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Canon F-5

Date of introduction:  April, 1974 Display technology:  LED-stick
New price:   Display size:  8
Size:  5.4" x 3.1" x 1.4"
 138 x 78 x 37 mm3
    
Weight:  8 ounces Serial No:  517382
Batteries:  4*NiCd AA Date of manufacture:  year 1974
AC-Adapter:   Origin of manufacture:  Japan
Precision:  8  Integrated circuits:  Rockwell A4001-15471
Memories:  1    
Program steps:   Courtesy of:  Joerg Woerner

The Palmtronic F-5 is a very unusual calculator manufactured by Canon. It was introduced mid of the year 1974 like the Texas Instruments SR-16 or the SR-50

F-5_PCB.jpg (69375 Byte)The F-5 combined due to its Rockwell calculator chip the functions of the SR-50 with the inaccuracy of the SR-16! A similar poor performance could be found in the huge Palmtronic F-7

The same housing was used with the rare FC-80 metric conversion calculator and the more common LE-81M and LE-100 basic calculators introduced in the same time frame. Later products like the LE-83 used a much cheaper construction.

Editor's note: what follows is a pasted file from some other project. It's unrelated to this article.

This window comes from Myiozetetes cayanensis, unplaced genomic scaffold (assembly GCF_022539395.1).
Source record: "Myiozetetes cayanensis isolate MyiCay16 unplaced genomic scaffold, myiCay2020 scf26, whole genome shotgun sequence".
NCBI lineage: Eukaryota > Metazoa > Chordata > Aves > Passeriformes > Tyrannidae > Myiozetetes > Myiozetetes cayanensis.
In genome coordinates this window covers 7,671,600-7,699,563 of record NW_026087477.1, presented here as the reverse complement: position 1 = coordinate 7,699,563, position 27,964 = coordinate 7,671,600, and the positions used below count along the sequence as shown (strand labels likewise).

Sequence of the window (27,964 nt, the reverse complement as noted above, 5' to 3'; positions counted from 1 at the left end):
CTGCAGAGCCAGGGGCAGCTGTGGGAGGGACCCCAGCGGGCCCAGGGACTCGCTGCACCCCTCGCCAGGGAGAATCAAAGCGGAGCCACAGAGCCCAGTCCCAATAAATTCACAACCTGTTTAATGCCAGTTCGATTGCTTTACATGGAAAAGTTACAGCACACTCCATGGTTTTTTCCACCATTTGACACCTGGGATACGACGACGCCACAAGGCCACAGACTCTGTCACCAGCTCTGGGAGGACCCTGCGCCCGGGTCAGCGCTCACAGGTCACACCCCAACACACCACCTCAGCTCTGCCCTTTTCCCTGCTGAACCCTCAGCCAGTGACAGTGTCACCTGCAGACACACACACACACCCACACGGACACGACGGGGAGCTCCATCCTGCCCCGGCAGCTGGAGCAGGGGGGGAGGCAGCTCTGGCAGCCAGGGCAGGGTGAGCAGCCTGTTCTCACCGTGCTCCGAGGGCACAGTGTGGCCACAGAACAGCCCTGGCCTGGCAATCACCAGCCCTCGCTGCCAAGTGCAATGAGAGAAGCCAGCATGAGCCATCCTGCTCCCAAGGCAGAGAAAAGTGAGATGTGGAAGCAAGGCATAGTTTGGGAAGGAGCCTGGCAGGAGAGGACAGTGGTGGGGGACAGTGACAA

The next calculator in Canon's scientific line was the F-6 with a complete new housing. 

The F-5 wasn't the only "TI-less" calculator sold by Canon in the early days, view the odd LE-81. The last calculator with a TI brain was found with the Palmtronic F-31.

Running Mike Sebastian's "Calculator forensics" gives an unacceptable bad result of 10.4382 instead the expected value close to 9.0000. This places the F-5 in the league of boring calculators like the Canon F-6 (12.199423) and the never released SR-40 prototype (10.271817).

Another known side effect of the poor algorithm of the Rockwell calculator chips could be discovered with the unusual [ax] key:

Keystrokes

Results

[3] [ax] [3] [=] 27.00005

Rockwell uses - like most other companies - the equation:
ln(ax) = x * ln(a) to calculate the xth power of a.

It is easy to proove:

Keystrokes

Results

[3] [F] [ln] 1.098613
[*] [3] [=] 3.295839
[F] [ex] 27.00005


If you have additions to the above article please email: joerg@datamath.org.

Joerg Woerner, December 5, 2001. No reprints without written permission.